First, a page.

‘I was vulnerable:’ Artificial Intelligence work-from-home job scams targeting victims

ATLANTA — Channel 2 Action News found that work-from-home job scams have grown by more than 500 percent thanks in part to Artificial Intelligence targeting those who are most vulnerable.

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Channel 2 Consumer Investigator Justin Gray worked to learn how it happens.

Now, criminals are taking advantage of AI tools to scrape for personal information and make fake job opportunities even harder to spot.


Channel 2 Consumer Investigator Justin Gray looked into how scammers use sites like Indeed, LinkedIn and Facebook to target people.

Jessica Brown got an email from what she thought was Synterex, a well-known medical consulting company.

The email said,

“We reviewed your resume for the Junior Recruiter at Synterex. We think you could be a good fit for the opportunity.”

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Brown filled out a few screening questions and got an offer of $30 per hour and health benefits to work from home.

Brown needed the money. She has a child and her husband recently suffered a severe stroke.

“I was vulnerable at that time,” Brown said. “It was hard for me.”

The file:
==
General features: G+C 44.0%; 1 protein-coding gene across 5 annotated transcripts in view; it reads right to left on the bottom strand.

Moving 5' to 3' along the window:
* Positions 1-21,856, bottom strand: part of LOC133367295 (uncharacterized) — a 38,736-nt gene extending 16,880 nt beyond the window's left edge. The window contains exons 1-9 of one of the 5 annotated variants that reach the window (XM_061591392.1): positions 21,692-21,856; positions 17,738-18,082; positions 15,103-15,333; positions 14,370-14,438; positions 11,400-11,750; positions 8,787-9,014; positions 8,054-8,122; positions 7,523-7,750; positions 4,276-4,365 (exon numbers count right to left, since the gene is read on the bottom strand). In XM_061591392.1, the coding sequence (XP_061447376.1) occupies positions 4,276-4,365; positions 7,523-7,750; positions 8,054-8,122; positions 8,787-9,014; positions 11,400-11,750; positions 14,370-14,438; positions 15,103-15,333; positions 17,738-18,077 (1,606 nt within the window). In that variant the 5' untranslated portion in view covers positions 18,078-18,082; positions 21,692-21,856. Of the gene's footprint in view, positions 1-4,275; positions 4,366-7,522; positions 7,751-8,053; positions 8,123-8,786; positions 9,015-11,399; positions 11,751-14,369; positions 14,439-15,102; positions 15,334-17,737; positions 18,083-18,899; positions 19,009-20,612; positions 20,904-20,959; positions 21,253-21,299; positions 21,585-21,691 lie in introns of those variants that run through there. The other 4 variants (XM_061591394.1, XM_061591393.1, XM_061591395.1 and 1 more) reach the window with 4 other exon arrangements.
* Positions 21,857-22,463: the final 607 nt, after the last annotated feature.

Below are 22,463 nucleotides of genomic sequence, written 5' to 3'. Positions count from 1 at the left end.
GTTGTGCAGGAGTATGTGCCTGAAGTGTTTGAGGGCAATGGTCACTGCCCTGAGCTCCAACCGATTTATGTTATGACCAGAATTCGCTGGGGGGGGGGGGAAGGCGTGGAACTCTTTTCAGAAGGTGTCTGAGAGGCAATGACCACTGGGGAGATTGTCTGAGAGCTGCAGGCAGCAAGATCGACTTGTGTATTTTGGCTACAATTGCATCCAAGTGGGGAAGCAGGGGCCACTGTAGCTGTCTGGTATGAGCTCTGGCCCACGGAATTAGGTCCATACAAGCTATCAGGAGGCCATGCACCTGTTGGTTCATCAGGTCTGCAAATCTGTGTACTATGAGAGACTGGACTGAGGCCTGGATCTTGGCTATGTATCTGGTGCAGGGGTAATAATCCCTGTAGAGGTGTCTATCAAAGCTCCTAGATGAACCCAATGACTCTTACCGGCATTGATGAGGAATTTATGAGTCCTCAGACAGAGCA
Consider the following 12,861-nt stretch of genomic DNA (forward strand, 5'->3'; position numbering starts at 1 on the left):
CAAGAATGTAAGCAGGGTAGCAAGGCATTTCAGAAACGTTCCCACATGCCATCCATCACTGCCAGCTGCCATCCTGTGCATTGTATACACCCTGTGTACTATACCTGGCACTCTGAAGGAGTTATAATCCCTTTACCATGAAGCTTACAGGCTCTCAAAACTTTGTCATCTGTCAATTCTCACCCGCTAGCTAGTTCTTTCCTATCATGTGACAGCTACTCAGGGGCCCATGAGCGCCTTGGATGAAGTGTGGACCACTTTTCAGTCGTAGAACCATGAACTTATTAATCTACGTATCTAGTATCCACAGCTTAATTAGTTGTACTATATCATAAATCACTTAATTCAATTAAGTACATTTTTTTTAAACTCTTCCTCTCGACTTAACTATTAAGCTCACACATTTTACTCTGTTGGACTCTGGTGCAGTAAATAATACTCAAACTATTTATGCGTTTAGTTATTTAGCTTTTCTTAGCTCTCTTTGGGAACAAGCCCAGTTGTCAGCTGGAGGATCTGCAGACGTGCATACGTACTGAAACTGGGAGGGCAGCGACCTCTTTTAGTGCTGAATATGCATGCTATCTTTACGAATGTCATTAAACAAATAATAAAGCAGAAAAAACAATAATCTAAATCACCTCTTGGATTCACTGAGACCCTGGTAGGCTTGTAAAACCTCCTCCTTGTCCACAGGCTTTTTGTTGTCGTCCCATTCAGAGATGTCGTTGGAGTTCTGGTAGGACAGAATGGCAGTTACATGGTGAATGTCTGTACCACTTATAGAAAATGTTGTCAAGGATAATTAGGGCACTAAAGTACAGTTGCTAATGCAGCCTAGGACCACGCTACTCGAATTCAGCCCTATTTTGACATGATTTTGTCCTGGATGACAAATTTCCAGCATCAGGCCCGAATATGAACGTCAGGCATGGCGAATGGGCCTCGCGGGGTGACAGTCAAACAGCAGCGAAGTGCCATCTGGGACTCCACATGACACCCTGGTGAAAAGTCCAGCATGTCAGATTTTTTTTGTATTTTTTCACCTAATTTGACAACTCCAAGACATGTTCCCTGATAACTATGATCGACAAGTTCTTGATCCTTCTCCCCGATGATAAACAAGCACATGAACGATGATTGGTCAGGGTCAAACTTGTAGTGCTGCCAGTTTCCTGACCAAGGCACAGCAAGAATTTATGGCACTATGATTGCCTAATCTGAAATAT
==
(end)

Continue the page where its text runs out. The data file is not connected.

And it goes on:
All she had to do, according to the “recruitment” letter was cash a nearly $5,000 check to pay for a mini office, including a laptop.

The letter said that if Brown was able to work for the company for a period of 12 to 16 weeks, the materials would automatically become hers.

Luckily, a bank spotted the situation as a scam right away. But that’s becoming harder to do because of artificial intelligence.

Eva Velasquez is the president and CEO of the Identity Theft Resource Center, which saw a 545% increase in reports in one month from December to January. Velasquez said that the quality of the fake checks and letters have gotten better because of AI.

“It’s a lucrative scam. It doesn’t take any time and it costs very little for the scammers to develop picture and letter-perfect templates and online profiles so it looks very, very legitimate,” Velasquez said.

Those AI-generated job scams can be much more dangerous than typical phishing emails. Crooks use AI to scrape your personal information online, then create and send a targeted attack.

The real Synterex said they have been digitally impersonated. The FTC said you should verify the job by visiting the official company website and applying there instead.

Syterex issued a statement to Channel 2 Action News, writing:

“Unfortunately, like many other companies, Synterex was targeted by a scammer who digitally impersonated us in early 2023. When we first became aware of the scam, we immediately published a post on LinkedIn to warn current and future clients as well as partners and team members that bad actors were using our brand name to ‘recruit’ new hires using unofficial email addresses. Since then, we have taken extra measures such as creating an official Glassdoor account and reporting any accounts that were impersonating us. We filed a formal complaint with IC3 back in 2023, though we have yet to hear back from any relevant authority or jurisdiction regarding this matter. Our team also took the extra step and responded to each person we could verify had been scammed via email to let them know that the requests came from a non-Synterex domain so they would cease communications with the scammers.